National Geographic : 1977 May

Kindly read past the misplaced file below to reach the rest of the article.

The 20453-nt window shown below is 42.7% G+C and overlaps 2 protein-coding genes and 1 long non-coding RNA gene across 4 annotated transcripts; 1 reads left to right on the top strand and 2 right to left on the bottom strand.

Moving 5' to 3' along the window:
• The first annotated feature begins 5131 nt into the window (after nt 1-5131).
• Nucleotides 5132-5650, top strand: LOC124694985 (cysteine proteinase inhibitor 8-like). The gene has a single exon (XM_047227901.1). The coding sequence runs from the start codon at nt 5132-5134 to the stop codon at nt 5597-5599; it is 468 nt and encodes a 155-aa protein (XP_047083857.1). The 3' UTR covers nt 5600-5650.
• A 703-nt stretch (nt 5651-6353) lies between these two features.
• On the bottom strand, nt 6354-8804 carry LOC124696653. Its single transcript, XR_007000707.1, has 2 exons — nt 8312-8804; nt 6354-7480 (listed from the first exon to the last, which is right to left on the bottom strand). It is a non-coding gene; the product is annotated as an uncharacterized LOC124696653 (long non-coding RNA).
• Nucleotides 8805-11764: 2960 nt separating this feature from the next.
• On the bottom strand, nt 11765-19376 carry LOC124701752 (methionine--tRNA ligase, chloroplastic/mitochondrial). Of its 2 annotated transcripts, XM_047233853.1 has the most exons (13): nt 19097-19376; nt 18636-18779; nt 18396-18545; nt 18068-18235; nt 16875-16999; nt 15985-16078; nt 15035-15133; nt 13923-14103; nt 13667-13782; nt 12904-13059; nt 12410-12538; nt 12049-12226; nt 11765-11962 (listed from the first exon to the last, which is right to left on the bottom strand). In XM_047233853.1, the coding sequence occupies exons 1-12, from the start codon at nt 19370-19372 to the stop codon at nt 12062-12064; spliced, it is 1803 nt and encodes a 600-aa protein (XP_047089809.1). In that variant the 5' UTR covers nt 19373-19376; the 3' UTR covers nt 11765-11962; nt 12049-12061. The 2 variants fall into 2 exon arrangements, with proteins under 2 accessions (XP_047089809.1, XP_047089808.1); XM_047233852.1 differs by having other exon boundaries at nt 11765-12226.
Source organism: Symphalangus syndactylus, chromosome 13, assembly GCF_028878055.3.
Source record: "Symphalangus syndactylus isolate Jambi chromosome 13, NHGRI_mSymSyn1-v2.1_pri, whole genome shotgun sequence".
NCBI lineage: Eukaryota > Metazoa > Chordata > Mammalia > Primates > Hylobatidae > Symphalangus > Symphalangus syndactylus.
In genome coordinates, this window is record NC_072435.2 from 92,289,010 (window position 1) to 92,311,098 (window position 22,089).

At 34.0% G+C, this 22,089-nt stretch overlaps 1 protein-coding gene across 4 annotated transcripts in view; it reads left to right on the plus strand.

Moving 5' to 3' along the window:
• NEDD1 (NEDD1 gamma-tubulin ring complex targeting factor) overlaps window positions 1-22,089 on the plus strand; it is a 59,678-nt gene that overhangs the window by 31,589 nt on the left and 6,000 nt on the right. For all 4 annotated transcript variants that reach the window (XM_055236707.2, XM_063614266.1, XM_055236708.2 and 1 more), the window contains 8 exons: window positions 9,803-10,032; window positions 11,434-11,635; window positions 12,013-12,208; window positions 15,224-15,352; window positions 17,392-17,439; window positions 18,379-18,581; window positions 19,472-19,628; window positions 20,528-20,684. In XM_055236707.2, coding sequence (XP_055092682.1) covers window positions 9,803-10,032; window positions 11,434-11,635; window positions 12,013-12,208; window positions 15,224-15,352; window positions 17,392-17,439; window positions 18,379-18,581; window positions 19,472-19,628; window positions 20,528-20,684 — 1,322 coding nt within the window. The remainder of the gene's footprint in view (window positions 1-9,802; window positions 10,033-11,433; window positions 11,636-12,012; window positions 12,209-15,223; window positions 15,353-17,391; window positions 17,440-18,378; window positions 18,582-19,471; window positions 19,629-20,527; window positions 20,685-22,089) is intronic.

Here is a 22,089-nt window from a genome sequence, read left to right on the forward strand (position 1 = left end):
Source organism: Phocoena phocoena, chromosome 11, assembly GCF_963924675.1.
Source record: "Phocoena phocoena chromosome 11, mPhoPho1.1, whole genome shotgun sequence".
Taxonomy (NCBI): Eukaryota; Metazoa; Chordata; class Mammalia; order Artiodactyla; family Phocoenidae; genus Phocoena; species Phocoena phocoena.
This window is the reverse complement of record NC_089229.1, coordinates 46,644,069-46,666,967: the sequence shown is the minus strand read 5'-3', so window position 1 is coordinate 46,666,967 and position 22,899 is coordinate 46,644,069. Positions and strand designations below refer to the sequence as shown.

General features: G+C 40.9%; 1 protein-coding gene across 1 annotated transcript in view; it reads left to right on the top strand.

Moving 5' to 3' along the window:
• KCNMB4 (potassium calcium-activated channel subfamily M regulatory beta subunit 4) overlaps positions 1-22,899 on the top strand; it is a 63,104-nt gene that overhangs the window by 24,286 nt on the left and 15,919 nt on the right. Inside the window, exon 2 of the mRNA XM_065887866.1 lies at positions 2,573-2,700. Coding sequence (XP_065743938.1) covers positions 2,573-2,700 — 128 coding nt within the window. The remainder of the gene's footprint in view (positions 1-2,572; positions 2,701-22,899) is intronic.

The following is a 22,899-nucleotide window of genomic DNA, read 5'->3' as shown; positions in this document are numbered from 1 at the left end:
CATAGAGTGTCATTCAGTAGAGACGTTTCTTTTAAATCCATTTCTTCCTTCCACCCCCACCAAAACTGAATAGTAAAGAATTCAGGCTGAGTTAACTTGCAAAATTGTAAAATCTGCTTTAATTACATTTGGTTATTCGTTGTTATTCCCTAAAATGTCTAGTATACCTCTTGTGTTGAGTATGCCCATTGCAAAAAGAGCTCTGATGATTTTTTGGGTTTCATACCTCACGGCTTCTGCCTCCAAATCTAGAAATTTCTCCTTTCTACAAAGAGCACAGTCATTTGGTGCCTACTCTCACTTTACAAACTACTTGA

Aggressive colonizers, red mangroves owe their far-flung presence to seagoing seeds that germinate while still on the tree. The flowers (left) bloom for a few weeks in the spring and then fall, making way for a fruit (top) that harbors a single seed embryo. A seedling shoot soon sprouts from each fruit (above) and grows to a length of six to twelve inches before dropping from the tree. Falling on land, it may put down roots immediately; other wise, it will float with the current in a horizontal position. Gradually the root tip becomes water logged, causing the seedling to shift upright. In this manner it may drift for many months be fore going aground in shallow water, where it can take root (above). Borne on equatorial currents, seedlings have even crossed the Atlantic. As the tree matures (below), its prop roots take in oxygen, and transmit moisture and nutrients to the trunk and branches. They may also trap silt and debris that aid in stabilizing the shoreline.